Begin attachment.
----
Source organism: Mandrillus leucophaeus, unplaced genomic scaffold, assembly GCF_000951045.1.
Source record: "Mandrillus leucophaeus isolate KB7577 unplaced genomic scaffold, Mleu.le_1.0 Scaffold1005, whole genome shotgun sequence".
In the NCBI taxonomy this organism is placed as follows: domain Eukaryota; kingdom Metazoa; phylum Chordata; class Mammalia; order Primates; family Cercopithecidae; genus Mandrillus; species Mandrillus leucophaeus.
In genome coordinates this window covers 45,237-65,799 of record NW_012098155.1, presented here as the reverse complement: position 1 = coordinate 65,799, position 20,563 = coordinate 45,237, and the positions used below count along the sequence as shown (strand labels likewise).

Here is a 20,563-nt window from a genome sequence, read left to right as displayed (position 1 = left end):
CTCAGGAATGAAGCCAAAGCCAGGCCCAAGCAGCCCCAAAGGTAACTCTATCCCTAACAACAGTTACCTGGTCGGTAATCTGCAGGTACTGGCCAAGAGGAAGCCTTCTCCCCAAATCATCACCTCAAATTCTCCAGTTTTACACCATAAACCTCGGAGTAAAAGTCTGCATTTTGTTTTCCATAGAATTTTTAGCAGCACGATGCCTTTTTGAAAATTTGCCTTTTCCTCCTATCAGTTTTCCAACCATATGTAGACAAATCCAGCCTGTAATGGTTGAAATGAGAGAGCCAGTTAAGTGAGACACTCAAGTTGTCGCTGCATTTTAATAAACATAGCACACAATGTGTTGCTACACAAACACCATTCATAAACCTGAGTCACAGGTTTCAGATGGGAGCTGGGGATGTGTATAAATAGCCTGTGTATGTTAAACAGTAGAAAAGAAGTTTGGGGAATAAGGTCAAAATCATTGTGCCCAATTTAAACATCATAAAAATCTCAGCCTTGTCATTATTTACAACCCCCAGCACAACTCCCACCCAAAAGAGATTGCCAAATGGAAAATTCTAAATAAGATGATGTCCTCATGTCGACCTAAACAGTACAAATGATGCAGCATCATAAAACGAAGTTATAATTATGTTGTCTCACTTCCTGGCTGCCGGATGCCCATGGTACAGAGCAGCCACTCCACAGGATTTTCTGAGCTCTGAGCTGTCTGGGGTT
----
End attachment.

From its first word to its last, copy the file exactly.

Source organism: Mandrillus leucophaeus, unplaced genomic scaffold, assembly GCF_000951045.1.
Source record: "Mandrillus leucophaeus isolate KB7577 unplaced genomic scaffold, Mleu.le_1.0 Scaffold1005, whole genome shotgun sequence".
In the NCBI taxonomy this organism is placed as follows: domain Eukaryota; kingdom Metazoa; phylum Chordata; class Mammalia; order Primates; family Cercopithecidae; genus Mandrillus; species Mandrillus leucophaeus.
In genome coordinates this window covers 45,237-65,799 of record NW_012098155.1, presented here as the reverse complement: position 1 = coordinate 65,799, position 20,563 = coordinate 45,237, and the positions used below count along the sequence as shown (strand labels likewise).

Here is a 20,563-nt window from a genome sequence, read left to right as displayed (position 1 = left end):
CTCAGGAATGAAGCCAAAGCCAGGCCCAAGCAGCCCCAAAGGTAACTCTATCCCTAACAACAGTTACCTGGTCGGTAATCTGCAGGTACTGGCCAAGAGGAAGCCTTCTCCCCAAATCATCACCTCAAATTCTCCAGTTTTACACCATAAACCTCGGAGTAAAAGTCTGCATTTTGTTTTCCATAGAATTTTTAGCAGCACGATGCCTTTTTGAAAATTTGCCTTTTCCTCCTATCAGTTTTCCAACCATATGTAGACAAATCCAGCCTGTAATGGTTGAAATGAGAGAGCCAGTTAAGTGAGACACTCAAGTTGTCGCTGCATTTTAATAAACATAGCACACAATGTGTTGCTACACAAACACCATTCATAAACCTGAGTCACAGGTTTCAGATGGGAGCTGGGGATGTGTATAAATAGCCTGTGTATGTTAAACAGTAGAAAAGAAGTTTGGGGAATAAGGTCAAAATCATTGTGCCCAATTTAAACATCATAAAAATCTCAGCCTTGTCATTATTTACAACCCCCAGCACAACTCCCACCCAAAAGAGATTGCCAAATGGAAAATTCTAAATAAGATGATGTCCTCATGTCGACCTAAACAGTACAAATGATGCAGCATCATAAAACGAAGTTATAATTATGTTGTCTCACTTCCTGGCTGCCGGATGCCCATGGTACAGAGCAGCCACTCCACAGGATTTTCTGAGCTCTGAGCTGTCTGGGGTT